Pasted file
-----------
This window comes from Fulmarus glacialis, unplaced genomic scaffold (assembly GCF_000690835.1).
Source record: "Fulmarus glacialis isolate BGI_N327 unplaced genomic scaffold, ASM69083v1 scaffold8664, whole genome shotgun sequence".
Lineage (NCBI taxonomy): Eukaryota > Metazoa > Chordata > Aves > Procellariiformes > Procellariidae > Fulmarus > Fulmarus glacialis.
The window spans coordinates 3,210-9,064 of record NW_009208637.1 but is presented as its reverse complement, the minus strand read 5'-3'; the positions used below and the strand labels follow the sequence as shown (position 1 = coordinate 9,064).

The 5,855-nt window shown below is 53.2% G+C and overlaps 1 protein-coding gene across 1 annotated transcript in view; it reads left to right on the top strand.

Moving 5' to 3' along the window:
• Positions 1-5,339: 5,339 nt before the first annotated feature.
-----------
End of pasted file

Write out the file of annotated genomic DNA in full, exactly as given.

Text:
This window comes from Fulmarus glacialis, unplaced genomic scaffold (assembly GCF_000690835.1).
Source record: "Fulmarus glacialis isolate BGI_N327 unplaced genomic scaffold, ASM69083v1 scaffold8664, whole genome shotgun sequence".
Lineage (NCBI taxonomy): Eukaryota > Metazoa > Chordata > Aves > Procellariiformes > Procellariidae > Fulmarus > Fulmarus glacialis.
The window spans coordinates 3,210-9,064 of record NW_009208637.1 but is presented as its reverse complement, the minus strand read 5'-3'; the positions used below and the strand labels follow the sequence as shown (position 1 = coordinate 9,064).

The 5,855-nt window shown below is 53.2% G+C and overlaps 1 protein-coding gene across 1 annotated transcript in view; it reads left to right on the top strand.

Moving 5' to 3' along the window:
• Positions 1-5,339: 5,339 nt before the first annotated feature.